Imagine you are in early sobriety, a few days, or weeks, or months. Edinburgh is fast paced, hectic and stressful, as an audience member or as a worker. You are sitting on your hands trying not to drink. You go to a show and the performer offers everyone a drink - maybe as a toast or maybe as group activity. You are holding that cup. You are holding a loaded gun. It is not simply a wee dram or a mouth full of lager to you. Others drink it down with impunity, laughing. You sweat. You smell it. You drink it. And then you can’t hear another word out of that artist’s mouth because all you can think about is how to get the next one, maybe without your friend or partner seeing. Can you 'go get cigarettes’ or ‘make a phone call' and hoof round to the corner shop? Telling yourself you’ll only buy one, but you come out with a half-bottle of vodka. It might look like a ‘choice’ but please understand – it does not feel, physically or mentally, like a choice. It feels more like a compulsion, a mental obsession, cloaked in shame and secrecy and fear. It’s complicated. Really fucking complicated.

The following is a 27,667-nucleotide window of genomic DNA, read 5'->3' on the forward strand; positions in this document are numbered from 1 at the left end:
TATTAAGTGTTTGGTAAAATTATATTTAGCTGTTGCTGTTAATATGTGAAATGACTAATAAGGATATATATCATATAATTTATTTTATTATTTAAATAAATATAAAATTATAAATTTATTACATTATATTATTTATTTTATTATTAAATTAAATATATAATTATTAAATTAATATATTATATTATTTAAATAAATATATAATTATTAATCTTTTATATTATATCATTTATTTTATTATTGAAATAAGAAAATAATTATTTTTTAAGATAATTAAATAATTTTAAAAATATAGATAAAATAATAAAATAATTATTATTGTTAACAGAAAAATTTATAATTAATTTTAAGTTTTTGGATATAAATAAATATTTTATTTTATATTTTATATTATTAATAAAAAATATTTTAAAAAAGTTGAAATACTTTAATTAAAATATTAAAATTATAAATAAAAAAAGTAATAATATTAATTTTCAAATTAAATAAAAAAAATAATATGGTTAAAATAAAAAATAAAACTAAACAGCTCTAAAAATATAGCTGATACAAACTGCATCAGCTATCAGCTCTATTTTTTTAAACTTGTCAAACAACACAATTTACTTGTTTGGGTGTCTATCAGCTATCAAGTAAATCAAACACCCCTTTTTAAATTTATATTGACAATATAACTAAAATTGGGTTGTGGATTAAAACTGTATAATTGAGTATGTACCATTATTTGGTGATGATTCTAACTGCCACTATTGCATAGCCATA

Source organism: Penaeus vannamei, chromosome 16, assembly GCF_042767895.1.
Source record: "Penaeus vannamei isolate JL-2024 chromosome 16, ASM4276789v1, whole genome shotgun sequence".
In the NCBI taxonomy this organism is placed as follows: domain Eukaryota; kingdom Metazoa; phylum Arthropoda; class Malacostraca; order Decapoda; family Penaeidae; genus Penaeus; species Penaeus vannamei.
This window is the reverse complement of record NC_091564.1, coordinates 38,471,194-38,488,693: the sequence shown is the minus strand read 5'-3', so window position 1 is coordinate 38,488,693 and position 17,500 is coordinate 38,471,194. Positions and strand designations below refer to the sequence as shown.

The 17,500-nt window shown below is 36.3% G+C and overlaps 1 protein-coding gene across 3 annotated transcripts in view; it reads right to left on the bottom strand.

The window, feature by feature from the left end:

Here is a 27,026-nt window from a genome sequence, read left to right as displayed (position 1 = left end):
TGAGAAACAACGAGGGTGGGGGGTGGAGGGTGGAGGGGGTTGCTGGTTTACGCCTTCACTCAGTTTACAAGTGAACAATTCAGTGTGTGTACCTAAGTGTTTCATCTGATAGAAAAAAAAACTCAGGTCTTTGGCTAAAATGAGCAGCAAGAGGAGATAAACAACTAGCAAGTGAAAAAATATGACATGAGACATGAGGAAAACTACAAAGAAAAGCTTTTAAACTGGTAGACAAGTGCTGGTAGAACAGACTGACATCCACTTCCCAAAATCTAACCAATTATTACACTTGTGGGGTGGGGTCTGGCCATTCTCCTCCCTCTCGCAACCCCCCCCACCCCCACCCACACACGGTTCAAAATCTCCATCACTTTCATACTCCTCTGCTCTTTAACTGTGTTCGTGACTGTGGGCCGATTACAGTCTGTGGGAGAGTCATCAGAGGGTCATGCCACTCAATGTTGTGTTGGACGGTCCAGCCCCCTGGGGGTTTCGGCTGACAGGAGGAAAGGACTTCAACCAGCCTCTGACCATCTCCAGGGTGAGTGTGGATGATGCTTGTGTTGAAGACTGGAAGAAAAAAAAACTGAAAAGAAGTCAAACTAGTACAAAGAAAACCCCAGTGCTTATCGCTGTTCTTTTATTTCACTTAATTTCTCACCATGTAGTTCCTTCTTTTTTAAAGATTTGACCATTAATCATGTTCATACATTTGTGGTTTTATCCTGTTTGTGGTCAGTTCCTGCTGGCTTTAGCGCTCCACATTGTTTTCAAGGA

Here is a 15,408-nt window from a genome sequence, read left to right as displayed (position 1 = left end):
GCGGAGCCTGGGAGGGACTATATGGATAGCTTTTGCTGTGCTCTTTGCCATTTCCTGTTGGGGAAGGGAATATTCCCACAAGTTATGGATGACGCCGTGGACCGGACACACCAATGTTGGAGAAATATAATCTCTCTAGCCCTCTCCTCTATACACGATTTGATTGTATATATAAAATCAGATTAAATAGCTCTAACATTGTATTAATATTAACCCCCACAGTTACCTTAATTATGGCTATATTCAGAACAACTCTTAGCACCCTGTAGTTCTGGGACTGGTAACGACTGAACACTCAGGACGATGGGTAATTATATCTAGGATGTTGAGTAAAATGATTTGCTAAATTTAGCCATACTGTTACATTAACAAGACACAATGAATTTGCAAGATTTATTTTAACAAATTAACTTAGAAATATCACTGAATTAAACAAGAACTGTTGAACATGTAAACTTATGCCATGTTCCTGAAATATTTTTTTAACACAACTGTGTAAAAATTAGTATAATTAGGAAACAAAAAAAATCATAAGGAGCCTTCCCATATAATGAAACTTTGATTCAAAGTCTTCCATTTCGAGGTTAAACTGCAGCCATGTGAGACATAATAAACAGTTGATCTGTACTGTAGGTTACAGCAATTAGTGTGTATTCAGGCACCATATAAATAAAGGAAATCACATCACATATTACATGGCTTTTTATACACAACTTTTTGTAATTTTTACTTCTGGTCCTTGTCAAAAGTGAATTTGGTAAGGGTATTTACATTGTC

Why then, do we still have an arts festival with an ever-growing community of performance practitioners who are engaged in forward-thinking, challenging and generous work, who aren’t holding addiction or issues around substances up as an important part of the conversation? We have access needs starting to be acknowledged (and sometimes even met) for people using wheelchairs, those who are hard of hearing or visually impaired, or have epilepsy, autism, anxiety or depression. And crucially we have these experiences and realities being seen and heard and shared through the work.